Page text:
Review by surferguy7

"A revival that flies sky high, but doesn't quite reach the heavens."

The Kid Icarus franchise has been dormant for a long time. After more than a decade of silence from the series, Pit reappeared once again as a fighter in Super Smash Brothers Brawl for the Nintendo Wii. His popularity only soared from his induction into the roster. People wanted to know more about this angel, they wanted to see him in another game, and after years of rumors, speculation, and hype, Kid Icarus: Uprising appears for the Nintendo 3DS thanks to the creator of Smash Bros himself, Masahiro Sakurai.

Now that leaves one question; does Uprising have the ability to revive this old franchise with dignity and grace?

After 35+ hours of gameplay, I'm feel obligated to answer that question with an emphatic "Yes."

Story

25 years ago, the Goddess Medusa wreaked havoc upon the Earth with her Underworld army, and now she's back again for more destruction and revenge. Now, it's up to Pit with the help of his Goddess superior, Palutena, to once again defeat Medusa and send her packing for eternity.

Uprising manages to present an interesting story through surprisingly witty, charming, and humorous dialogue portrayed through excellent voice acting. No, the story isn't Oscar-worthy and you may find yourself cringing at some of the cheesy lines, but all of the characters are so full of life that it's almost impossible to hate any of the characters, even the antagonists. Pit and Palutena are a great duo and their constant chatter throughout the game keeps you entertained. You'll get your fair share of references to other Nintendo franchises, 4th wall jokes, and hilarious skits. The genius of the script is that it isn't afraid to poke fun at itself, even during the most tense and serious moments. Uprising knows that it can be cliche and it uses this knowledge to its advantage.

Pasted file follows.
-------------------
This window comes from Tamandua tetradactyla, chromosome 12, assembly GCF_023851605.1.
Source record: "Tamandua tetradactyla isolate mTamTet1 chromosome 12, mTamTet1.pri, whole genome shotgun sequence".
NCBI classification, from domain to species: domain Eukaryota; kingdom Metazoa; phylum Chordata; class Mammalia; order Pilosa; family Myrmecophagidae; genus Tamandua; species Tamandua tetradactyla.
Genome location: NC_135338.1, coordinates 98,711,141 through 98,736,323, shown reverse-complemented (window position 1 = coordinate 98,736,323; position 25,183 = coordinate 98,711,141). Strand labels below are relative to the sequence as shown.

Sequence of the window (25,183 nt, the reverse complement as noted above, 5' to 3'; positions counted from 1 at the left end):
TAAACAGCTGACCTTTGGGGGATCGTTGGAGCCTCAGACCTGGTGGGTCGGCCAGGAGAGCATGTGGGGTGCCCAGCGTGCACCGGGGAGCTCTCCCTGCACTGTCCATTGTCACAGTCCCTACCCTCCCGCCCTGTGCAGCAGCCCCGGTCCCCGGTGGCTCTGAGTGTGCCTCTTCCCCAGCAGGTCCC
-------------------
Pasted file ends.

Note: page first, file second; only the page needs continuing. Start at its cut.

Overall, the story is good, but the characters and script are the main draw towards the narrative of this game.

Music

The music is incredible, to say the least. Uprising boasts a list of top-tier composers ranging from Motoi Sakuraba (Tales, Star Ocean, etc.) to Yasunori Mitsuda. (Chrono Trigger, Xenogears, etc.) The majority of the tracks are quite memorable and you'll find yourself whistling compositions such as the Main Theme, Menu Theme, Magnus' Theme, etc. etc. etc. during your daily life. The soundtrack even throws in some good ol' 8-bit nostalgia for fans of the NES game and the sound effects are appropriately fitting to their actions. The game is fully voiced, and the voice acting, while silly for some characters, is very well done. The actors do a great job of breathing life into these characters and they compliment the dialogue perfectly.

The sound design is also incredible. Music during the flying sections play out like a movie where the compositions swell during tense moments and become happier and more majestic once you've exited the battlefield. Ground section tunes fit their areas nicely and boss tracks are exciting, tense, and fitting for their battles. In the end, the soundtrack is great and you'll be enjoying it throughout the game.